Toby Cartwright is a four-day-old neonate who is brought in by his mother, Mary. Mom is concerned because he has been vomiting with every feed since birth.
In the first two days following birth, Toby was spitting up and the staff thought it might be due to intolerance to Mary’s breast milk. He was switched to a soy formula and discharged from the hospital on the second day after birth, at the same time when mom was discharged. Mom is bringing him in because he has continued to vomit at home with progressively increasing frequency. When he vomited this morning, his vomit was bright green, like grass.
Mom has only fed Toby the soy formula since leaving the hospital.
When she offers him a bottle, he sucks strongly and eats it all quickly, but a few minutes after finishing his bottle he vomits repeatedly. It looks to her as if all the formula she fed him comes back up, if not even more than she fed him. She has been giving him 2 ounces at a time.
She has not seen any blood in his vomit.
He was having plenty of wet diapers when she brought him home from the hospital, but he’s only had 1 or 2 wet diapers in the last day.
Mom is not sure if Toby had a bowel movement in the hospital, but Mom reports he had one bowel movement at home. It was black and sticky like tar. She didn’t notice any blood in his bowel movement
He has been really fussy for the last day or so and only sleeps for a few minutes before waking up and crying as if he is hungry.
She has not taken his temperature.
Mom has no chronic diseases. She smoked one pack of cigarettes daily both before and during pregnancy.
Mom received prenatal care throughout her pregnancy and was not told of any infections associated with the pregnancy. She did require increased frequency of prenatal ultrasounds due to polyhydramnios.
Toby was born vaginally at 39 weeks and Mom had an epidural for anesthesia.
Toby’s birth weight was 7 lbs. 4 ounces (3300 grams).
Toby did not have any other ill symptoms in the nursery.
Past Medical History: As above. Also, circumcised on day of life 2 prior to discharge from the hospital.
Allergies: None that they are aware of.
Family History: No family history of similar problems in other babies. A cousin was born with a congenital heart problem and died early in life.
Social History: Toby is the only child of Mary and Chase Cartwright. They live in a single-family home. Father is employed at Belle of Louisville and mom works from home for an online marketing company.
Vital signs: HR 180 BP 80/40 T 99.7 rectally. Weight of 2780 grams (6 lbs 2 ounces.)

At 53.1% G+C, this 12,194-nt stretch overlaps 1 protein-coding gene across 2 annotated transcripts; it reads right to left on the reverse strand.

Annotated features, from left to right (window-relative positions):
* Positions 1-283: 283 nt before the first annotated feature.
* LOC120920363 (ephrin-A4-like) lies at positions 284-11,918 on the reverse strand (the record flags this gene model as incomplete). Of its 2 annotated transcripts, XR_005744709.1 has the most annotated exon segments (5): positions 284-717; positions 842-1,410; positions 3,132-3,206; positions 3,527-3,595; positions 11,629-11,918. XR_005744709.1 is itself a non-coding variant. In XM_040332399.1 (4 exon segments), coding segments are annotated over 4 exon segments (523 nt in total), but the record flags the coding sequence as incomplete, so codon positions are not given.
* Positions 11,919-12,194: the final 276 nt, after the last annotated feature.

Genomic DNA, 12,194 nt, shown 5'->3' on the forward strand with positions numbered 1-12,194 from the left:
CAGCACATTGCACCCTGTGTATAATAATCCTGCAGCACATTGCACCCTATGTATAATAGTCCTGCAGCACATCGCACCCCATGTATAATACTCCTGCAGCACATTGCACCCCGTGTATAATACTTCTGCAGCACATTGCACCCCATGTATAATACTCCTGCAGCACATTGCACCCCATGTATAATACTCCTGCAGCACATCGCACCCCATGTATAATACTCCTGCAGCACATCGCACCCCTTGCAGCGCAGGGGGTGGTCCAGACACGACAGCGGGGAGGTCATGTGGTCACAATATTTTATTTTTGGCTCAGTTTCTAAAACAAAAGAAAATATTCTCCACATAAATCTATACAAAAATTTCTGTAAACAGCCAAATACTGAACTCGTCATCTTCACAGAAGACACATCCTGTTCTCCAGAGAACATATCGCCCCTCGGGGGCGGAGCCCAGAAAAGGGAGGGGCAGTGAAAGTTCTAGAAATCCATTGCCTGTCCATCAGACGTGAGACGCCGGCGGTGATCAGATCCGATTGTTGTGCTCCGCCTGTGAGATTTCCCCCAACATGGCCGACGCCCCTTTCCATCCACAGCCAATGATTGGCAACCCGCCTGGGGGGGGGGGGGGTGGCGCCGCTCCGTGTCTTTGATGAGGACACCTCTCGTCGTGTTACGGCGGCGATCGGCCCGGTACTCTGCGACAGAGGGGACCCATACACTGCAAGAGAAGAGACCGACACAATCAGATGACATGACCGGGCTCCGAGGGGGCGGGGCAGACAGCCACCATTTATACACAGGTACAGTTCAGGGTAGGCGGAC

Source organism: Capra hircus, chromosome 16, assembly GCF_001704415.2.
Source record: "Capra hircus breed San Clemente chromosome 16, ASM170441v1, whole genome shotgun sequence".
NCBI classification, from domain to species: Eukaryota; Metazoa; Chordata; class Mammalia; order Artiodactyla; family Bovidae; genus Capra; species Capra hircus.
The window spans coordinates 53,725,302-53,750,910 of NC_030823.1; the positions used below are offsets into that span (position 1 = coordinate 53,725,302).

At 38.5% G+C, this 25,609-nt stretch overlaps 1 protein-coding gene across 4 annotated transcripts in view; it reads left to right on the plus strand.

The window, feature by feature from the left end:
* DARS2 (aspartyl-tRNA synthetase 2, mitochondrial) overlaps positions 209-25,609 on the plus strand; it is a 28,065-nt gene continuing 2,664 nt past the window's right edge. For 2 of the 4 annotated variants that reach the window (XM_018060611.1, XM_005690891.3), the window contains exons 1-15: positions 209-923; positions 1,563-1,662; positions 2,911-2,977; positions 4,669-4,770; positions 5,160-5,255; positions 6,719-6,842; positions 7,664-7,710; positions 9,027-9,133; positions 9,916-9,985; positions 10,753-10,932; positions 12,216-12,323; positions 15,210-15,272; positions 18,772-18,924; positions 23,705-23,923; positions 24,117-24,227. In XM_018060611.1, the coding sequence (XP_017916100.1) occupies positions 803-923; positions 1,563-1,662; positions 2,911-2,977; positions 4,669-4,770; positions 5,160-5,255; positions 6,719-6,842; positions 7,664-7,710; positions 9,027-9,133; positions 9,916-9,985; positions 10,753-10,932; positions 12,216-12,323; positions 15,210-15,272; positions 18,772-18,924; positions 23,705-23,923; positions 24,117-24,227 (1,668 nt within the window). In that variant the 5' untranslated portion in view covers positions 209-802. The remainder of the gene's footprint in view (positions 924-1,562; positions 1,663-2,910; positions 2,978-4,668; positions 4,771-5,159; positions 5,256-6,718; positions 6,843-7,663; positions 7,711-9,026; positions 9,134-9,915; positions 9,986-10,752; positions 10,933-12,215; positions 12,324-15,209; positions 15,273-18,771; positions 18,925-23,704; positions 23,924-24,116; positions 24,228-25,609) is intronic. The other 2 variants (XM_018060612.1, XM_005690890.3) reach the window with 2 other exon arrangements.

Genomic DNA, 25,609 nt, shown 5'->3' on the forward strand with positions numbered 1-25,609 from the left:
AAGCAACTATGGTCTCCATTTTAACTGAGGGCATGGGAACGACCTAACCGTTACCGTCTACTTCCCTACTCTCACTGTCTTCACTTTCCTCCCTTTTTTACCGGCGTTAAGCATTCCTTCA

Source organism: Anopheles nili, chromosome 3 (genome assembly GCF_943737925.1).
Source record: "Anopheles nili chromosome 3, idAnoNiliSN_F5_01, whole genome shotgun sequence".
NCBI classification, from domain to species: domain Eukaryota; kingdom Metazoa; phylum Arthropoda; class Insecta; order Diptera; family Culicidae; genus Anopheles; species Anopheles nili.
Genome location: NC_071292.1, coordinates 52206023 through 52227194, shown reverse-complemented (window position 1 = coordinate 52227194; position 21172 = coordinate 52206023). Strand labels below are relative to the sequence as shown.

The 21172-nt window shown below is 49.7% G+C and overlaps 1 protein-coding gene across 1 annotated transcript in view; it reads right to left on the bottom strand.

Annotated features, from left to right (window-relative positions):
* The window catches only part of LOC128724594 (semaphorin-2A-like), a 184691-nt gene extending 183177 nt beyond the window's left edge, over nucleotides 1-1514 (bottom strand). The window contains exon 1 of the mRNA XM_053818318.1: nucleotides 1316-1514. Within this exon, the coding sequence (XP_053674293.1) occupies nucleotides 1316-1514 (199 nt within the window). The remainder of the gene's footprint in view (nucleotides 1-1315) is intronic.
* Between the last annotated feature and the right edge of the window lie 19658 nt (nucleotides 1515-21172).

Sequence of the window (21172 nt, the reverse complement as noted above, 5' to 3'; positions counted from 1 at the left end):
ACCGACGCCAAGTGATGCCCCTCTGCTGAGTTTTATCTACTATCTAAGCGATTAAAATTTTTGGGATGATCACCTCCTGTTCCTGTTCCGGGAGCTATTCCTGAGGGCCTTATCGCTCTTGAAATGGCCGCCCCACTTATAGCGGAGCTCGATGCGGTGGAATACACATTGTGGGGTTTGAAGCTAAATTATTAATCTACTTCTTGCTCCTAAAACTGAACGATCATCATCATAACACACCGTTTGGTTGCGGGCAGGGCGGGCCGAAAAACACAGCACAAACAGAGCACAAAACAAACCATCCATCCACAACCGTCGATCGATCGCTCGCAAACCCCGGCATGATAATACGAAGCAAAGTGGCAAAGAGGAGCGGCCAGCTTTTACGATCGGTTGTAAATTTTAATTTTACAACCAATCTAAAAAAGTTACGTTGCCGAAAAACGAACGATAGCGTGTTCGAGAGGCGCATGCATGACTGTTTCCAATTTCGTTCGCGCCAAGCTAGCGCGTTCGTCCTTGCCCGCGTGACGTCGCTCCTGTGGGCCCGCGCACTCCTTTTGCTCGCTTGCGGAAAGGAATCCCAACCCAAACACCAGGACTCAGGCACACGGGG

Gen: Toby is a fussy, pale infant
HEENT: His anterior fontanelle is sunken, and he has a vigorous suck with tacky mucus membranes. He has a normal palate and uvula. He is jaundiced and his sclera are yellow.
CHEST/CV: His lungs are clear. He is mildly tachycardic with no audible murmurs. His pulses are palpable in all four extremities. Capillary refill is prolonged at 4 seconds on his extremities.
ABDOMEN: His abdominal evaluation showed a soft, non-tender, non-distended abdomen with good bowel sounds. There are no masses and no hepatosplenomegaly.
GU: Genitourinary examination shows a circumcised male with bilateral descended testes and no hernias noted. His muscle tone is normal, with normal neonatal reflexes. No diaper rash is noted.
MUSCULOSKELETAL: His arms and legs are in the flexed position normal for a newborn. His skin turgor appears reduced, with skin creases slow to rebound when pinched together. No deformities or signs of trauma are noted.
The pediatrician explains to Toby’s mom that she needs to take him to the hospital for more testing to figure out the cause of his problem, and calls ahead to the ER to tell them about Toby’s history.
In the ER, Toby is revaluated by the physician and blood tests are done as well as an x-ray followed by a upper and lower GI study, shown below.
|Indirect billirubin||9.3 mg/dL|
|Anion gap||21 (normal 8-12)|
(Over 30 additional minutes, contrast did not progress further.)
The ER physician comes back into the room to explain the test findings and next steps in the plan to Toby’s mother. She asks why this happened, and what this means for Toby.
Toby is taken to the operating room emergently due to a diagnosis of midgut malrotation and volvulus. At the time of surgery, the proximal jejunum was prominently dilated with a blind end. Distally, an apple-peel deformity with extensive jejunal and ileal atresia was encountered.